Hot Temperatures, Aggression, and Death at the Hands of the Police: Evidence from the U.S.
36 Pages Posted: 25 Mar 2019 Last revised: 8 Jul 2020
Date Written: July 3, 2020
We study the effect of temperature on police-involved civilian deaths in the U.S. from 2000 to 2016. We show that violent crimes and the number of officers assaulted or killed both increase with warmer days (>17C), indicating a greater personal danger on such days. Consistent with higher threat levels, we found suggestive evidence that fatal shootings similarly increased during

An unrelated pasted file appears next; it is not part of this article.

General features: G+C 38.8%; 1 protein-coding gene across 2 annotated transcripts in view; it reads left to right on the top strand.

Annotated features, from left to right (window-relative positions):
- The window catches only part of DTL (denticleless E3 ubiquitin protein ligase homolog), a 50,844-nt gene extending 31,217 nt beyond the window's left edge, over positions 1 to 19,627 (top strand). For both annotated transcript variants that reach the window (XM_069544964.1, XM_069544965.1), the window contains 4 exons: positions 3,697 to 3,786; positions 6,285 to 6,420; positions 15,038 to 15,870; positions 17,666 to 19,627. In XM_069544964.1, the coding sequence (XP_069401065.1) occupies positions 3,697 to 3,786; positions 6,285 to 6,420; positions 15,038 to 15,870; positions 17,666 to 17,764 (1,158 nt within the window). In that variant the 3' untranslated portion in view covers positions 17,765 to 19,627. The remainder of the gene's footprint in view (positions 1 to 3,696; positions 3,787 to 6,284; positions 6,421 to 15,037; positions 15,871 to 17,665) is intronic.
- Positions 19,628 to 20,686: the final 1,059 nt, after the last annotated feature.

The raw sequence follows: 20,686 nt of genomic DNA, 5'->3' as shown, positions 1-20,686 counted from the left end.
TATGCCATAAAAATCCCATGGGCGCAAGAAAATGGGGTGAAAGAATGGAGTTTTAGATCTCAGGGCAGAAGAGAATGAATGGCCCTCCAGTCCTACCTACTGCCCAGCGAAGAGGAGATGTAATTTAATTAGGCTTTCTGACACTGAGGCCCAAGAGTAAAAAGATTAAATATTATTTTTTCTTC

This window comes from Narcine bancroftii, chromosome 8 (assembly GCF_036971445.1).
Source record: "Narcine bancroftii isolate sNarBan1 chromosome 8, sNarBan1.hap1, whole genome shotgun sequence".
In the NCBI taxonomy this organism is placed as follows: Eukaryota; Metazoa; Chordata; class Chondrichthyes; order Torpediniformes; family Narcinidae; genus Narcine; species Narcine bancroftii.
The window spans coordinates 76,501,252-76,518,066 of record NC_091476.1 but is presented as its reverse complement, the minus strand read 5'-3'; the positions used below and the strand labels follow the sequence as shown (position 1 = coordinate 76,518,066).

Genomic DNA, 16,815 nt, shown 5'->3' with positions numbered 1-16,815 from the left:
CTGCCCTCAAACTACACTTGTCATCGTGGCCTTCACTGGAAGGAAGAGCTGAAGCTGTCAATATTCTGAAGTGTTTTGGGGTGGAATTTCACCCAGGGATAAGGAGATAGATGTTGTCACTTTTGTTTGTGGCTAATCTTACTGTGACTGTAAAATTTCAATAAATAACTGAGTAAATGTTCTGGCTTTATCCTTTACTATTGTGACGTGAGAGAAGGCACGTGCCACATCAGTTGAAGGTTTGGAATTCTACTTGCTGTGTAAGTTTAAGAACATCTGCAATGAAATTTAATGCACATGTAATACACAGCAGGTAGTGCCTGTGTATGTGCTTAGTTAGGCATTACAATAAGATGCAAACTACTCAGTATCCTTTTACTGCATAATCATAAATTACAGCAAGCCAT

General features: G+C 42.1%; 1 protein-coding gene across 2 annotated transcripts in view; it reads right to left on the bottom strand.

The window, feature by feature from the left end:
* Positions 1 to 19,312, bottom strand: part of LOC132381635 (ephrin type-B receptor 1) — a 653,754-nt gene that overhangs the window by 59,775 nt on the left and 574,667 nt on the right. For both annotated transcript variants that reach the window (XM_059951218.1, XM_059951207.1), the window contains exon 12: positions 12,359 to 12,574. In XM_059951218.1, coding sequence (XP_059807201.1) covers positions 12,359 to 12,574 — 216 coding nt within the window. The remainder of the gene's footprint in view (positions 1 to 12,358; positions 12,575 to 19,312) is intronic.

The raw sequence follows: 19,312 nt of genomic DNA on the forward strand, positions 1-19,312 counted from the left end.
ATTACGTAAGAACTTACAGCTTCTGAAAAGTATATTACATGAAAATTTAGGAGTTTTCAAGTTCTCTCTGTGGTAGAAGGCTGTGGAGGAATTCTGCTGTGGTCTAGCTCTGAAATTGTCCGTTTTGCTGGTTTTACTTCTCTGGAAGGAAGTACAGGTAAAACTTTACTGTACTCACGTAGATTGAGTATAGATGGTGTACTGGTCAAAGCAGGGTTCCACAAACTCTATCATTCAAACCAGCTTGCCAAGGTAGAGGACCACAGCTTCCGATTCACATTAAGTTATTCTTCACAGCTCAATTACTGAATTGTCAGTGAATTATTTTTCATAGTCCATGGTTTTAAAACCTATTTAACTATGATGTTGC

warmer days. However, accounting for a surge in officer-civilian interaction, we found no additional effect of high temperatures on fatal shootings, indicating a lack of behavioral or physiological response from the officers. Finally, our results for other causes of death show that during "extremely warm" days (>32C), the number of casualties associated with Taser use and physical restraint were significantly higher independently of increased interaction between officers and civilians. The results suggest a need to reevaluate the use of Tasers and techniques of physical restraint to prevent unintended deaths.
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